"They've got some clearly defined new service offerings that three years ago they probably were thinking of dabbling in, but now it's their future livelihood," said IDC's Noyes.

Competition and other hurdles in the broadband market have kept cable firms wary. Direct broadcast satellite (DBS) operators such as DirecTV and EchoStar Communications continue to encroach on cable companies' traditional TV turf.

In addition, the specter of new federal regulations, in the wake of a recent court ruling which could force operators to open their networks to competitors, will surely have industry leaders concerned.

Executives also are expected to beat the drum on the issue of cable television pricing restraints. A five-year federal moratorium on cable prices expired earlier this year, but the industry says it is fearful of drawing regulators' attention by raising rates--while analysts say it could spell doom in an era of increasing competition.

Standards cease-fire
Many of cable's standards battles are settling down and operators largely have decided on specific equipment vendors for channel converters, cable modems, and set-top boxes.

General Instrument, the largest supplier of cable set-top converters in the United States, is expected to show for the first time 3D games running on its next-generation DCT-5000 set-top, company executives said. Online gaming could become a big revenue generator for cable operators, given the size of the game console market, industry experts have said.

Jack Miller, director of Scientific-Atlanta's developer program, said his company will show interactive applications from 15 different developers at the show. The company is also slated to prevue its next-generation digital set-top boxes.

Separately, Com21 and AT&T Labs are expected to talk about plans for getting telephony functions to work on cable plant equipment.

The industry also has also settled the debate over the Data Over Cable Service Interface Specification (DOCSIS), aimed at making cable modems work on any cable network, thus increasing their deployment. Many consumer electronics companies now offer certified DOCSIS-compliant cable modems, which soon will be available widely in retail stores.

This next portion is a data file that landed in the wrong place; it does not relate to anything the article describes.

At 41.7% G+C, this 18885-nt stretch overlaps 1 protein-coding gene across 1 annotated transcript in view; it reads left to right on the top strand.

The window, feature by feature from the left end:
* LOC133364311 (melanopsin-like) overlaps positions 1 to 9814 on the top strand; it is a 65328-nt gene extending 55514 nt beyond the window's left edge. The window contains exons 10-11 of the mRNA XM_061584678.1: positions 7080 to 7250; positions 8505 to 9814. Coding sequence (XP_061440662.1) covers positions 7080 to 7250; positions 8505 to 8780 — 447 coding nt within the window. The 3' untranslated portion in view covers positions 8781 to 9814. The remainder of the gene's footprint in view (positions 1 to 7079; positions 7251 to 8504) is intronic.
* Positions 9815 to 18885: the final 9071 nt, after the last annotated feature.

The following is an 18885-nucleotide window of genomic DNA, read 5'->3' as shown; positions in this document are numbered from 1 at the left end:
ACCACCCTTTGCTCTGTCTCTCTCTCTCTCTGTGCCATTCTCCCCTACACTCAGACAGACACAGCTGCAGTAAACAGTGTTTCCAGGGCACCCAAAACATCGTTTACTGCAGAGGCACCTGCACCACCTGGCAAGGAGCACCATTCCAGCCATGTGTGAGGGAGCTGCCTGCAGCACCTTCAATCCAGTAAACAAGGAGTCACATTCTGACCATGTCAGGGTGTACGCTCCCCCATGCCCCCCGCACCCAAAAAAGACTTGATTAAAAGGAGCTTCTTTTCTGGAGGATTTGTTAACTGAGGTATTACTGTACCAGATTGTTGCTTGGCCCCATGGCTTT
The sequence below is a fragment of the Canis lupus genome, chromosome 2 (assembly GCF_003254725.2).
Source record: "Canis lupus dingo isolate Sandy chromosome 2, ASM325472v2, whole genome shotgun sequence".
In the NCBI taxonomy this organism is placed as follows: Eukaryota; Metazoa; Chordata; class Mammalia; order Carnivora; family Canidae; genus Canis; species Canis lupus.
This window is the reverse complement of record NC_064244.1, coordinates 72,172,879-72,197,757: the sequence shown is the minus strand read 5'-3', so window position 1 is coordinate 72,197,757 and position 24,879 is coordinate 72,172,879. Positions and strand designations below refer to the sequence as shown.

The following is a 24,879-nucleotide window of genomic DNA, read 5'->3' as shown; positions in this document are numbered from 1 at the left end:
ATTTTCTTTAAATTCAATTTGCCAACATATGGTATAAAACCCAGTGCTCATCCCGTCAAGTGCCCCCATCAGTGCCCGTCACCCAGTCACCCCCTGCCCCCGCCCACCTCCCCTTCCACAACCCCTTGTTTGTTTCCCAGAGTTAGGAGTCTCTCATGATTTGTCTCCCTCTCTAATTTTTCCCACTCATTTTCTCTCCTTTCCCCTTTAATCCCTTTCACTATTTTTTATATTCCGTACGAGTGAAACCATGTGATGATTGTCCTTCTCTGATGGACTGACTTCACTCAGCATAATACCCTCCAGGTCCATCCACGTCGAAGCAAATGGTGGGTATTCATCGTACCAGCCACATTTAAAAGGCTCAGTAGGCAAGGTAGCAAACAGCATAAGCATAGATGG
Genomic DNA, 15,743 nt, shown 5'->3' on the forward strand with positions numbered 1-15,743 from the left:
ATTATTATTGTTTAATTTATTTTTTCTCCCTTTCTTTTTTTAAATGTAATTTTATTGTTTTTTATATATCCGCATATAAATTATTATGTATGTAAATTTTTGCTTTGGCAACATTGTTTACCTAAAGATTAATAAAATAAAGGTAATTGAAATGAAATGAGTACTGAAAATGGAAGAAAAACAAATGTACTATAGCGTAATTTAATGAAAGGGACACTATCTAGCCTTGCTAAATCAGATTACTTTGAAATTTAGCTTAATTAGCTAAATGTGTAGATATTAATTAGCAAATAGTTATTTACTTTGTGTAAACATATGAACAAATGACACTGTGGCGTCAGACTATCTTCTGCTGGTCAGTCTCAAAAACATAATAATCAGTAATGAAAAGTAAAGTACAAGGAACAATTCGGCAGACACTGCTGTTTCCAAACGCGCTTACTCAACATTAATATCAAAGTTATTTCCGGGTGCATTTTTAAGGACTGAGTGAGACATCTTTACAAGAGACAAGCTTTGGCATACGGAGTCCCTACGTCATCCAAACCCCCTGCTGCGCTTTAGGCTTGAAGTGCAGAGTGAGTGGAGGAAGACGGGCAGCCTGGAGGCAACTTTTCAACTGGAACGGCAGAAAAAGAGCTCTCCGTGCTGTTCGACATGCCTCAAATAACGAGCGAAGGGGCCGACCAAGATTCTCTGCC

"A lot of these devices are available at volume now, and it's no longer just speculation," Harris said. "It's not just about [General Instrument] and Scientific-Atlanta anymore."

Harris estimates more than 900,000 people in North America use a cable modem, a good sign for cable Net access firms such as Road Runner and Excite@Home.

But Excite@Home has seen its stock price plummet from a high of nearly 200 in early April to below 90 today, partly due to the pull-back by the entire Internet sector and the recent court ruling which could affect its exclusive Net access arrangements with cable companies.

Cable upgrades
While cable players tout their broadband plans, a lot of groundwork has yet to be done before these promises become reality.

Much of these new high-speed services are dependent on costly network technology upgrades, which are being completed--albeit inconsistently--across the industry.

Cable operators cannot afford to move too slowly with their upgrades as local phone companies are simultaneously rolling out digital subscriber lines (DSL), a competing high-speed Net access technology.

AT&T will talk about how it will combat these issues next week when it presents a research paper that will detail how it expects to "future-proof" its network in a cost-effective manner, said Cynthia Brumfield, principal of Broadband Intelligence.